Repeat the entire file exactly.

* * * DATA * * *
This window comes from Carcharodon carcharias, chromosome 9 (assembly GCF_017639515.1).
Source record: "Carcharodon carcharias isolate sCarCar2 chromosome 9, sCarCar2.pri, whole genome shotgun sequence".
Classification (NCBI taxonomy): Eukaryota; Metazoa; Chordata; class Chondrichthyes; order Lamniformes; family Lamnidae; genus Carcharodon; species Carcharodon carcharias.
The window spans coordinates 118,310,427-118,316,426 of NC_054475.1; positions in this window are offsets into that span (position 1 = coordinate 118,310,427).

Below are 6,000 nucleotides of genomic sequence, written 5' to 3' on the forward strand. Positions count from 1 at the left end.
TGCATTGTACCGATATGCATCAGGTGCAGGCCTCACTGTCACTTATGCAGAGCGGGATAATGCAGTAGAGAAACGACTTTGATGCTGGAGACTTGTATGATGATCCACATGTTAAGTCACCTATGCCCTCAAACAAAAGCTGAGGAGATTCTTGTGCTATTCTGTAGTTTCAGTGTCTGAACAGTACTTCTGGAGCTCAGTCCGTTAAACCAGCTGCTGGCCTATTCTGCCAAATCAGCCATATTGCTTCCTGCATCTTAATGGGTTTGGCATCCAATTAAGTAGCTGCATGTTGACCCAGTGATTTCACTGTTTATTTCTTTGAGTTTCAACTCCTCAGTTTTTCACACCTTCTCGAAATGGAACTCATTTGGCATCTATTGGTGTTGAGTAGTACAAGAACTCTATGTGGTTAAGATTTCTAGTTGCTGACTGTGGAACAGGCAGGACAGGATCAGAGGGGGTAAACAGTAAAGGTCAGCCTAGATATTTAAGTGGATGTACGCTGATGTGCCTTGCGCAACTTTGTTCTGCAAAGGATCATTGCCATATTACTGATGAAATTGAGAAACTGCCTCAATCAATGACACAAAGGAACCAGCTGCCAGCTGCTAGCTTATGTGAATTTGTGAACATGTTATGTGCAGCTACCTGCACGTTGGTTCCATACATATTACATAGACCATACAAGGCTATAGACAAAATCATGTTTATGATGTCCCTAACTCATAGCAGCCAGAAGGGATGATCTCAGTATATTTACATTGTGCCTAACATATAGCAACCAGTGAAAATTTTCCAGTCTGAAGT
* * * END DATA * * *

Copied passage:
This window comes from Carcharodon carcharias, chromosome 9 (assembly GCF_017639515.1).
Source record: "Carcharodon carcharias isolate sCarCar2 chromosome 9, sCarCar2.pri, whole genome shotgun sequence".
Classification (NCBI taxonomy): Eukaryota; Metazoa; Chordata; class Chondrichthyes; order Lamniformes; family Lamnidae; genus Carcharodon; species Carcharodon carcharias.
The window spans coordinates 118,310,427-118,316,426 of NC_054475.1; positions in this window are offsets into that span (position 1 = coordinate 118,310,427).

Below are 6,000 nucleotides of genomic sequence, written 5' to 3' on the forward strand. Positions count from 1 at the left end.
TGCATTGTACCGATATGCATCAGGTGCAGGCCTCACTGTCACTTATGCAGAGCGGGATAATGCAGTAGAGAAACGACTTTGATGCTGGAGACTTGTATGATGATCCACATGTTAAGTCACCTATGCCCTCAAACAAAAGCTGAGGAGATTCTTGTGCTATTCTGTAGTTTCAGTGTCTGAACAGTACTTCTGGAGCTCAGTCCGTTAAACCAGCTGCTGGCCTATTCTGCCAAATCAGCCATATTGCTTCCTGCATCTTAATGGGTTTGGCATCCAATTAAGTAGCTGCATGTTGACCCAGTGATTTCACTGTTTATTTCTTTGAGTTTCAACTCCTCAGTTTTTCACACCTTCTCGAAATGGAACTCATTTGGCATCTATTGGTGTTGAGTAGTACAAGAACTCTATGTGGTTAAGATTTCTAGTTGCTGACTGTGGAACAGGCAGGACAGGATCAGAGGGGGTAAACAGTAAAGGTCAGCCTAGATATTTAAGTGGATGTACGCTGATGTGCCTTGCGCAACTTTGTTCTGCAAAGGATCATTGCCATATTACTGATGAAATTGAGAAACTGCCTCAATCAATGACACAAAGGAACCAGCTGCCAGCTGCTAGCTTATGTGAATTTGTGAACATGTTATGTGCAGCTACCTGCACGTTGGTTCCATACATATTACATAGACCATACAAGGCTATAGACAAAATCATGTTTATGATGTCCCTAACTCATAGCAGCCAGAAGGGATGATCTCAGTATATTTACATTGTGCCTAACATATAGCAACCAGTGAAAATTTTCCAGTCTGAAGT